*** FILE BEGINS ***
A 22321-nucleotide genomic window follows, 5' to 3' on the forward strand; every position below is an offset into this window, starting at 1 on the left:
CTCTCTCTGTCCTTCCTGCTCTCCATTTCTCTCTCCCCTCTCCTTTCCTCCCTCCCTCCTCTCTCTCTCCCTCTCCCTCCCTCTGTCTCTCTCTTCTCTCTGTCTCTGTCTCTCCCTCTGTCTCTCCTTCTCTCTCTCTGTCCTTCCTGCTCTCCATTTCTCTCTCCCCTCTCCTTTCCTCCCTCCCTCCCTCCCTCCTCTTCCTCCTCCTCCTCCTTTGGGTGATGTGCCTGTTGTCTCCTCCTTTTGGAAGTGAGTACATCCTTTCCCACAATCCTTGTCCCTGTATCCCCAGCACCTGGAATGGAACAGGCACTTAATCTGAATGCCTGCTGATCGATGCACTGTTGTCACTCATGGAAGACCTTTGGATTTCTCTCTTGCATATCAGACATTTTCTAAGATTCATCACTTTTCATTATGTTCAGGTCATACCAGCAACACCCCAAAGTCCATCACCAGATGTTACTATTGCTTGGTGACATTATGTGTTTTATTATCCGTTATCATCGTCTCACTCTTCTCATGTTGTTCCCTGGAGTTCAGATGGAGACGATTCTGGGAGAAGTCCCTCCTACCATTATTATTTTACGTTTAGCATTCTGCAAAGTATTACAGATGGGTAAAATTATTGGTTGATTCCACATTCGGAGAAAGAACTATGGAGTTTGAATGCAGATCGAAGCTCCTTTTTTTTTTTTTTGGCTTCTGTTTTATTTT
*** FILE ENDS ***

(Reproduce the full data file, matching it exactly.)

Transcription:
A 22321-nucleotide genomic window follows, 5' to 3' on the forward strand; every position below is an offset into this window, starting at 1 on the left:
CTCTCTCTGTCCTTCCTGCTCTCCATTTCTCTCTCCCCTCTCCTTTCCTCCCTCCCTCCTCTCTCTCTCCCTCTCCCTCCCTCTGTCTCTCTCTTCTCTCTGTCTCTGTCTCTCCCTCTGTCTCTCCTTCTCTCTCTCTGTCCTTCCTGCTCTCCATTTCTCTCTCCCCTCTCCTTTCCTCCCTCCCTCCCTCCCTCCTCTTCCTCCTCCTCCTCCTTTGGGTGATGTGCCTGTTGTCTCCTCCTTTTGGAAGTGAGTACATCCTTTCCCACAATCCTTGTCCCTGTATCCCCAGCACCTGGAATGGAACAGGCACTTAATCTGAATGCCTGCTGATCGATGCACTGTTGTCACTCATGGAAGACCTTTGGATTTCTCTCTTGCATATCAGACATTTTCTAAGATTCATCACTTTTCATTATGTTCAGGTCATACCAGCAACACCCCAAAGTCCATCACCAGATGTTACTATTGCTTGGTGACATTATGTGTTTTATTATCCGTTATCATCGTCTCACTCTTCTCATGTTGTTCCCTGGAGTTCAGATGGAGACGATTCTGGGAGAAGTCCCTCCTACCATTATTATTTTACGTTTAGCATTCTGCAAAGTATTACAGATGGGTAAAATTATTGGTTGATTCCACATTCGGAGAAAGAACTATGGAGTTTGAATGCAGATCGAAGCTCCTTTTTTTTTTTTTTGGCTTCTGTTTTATTTT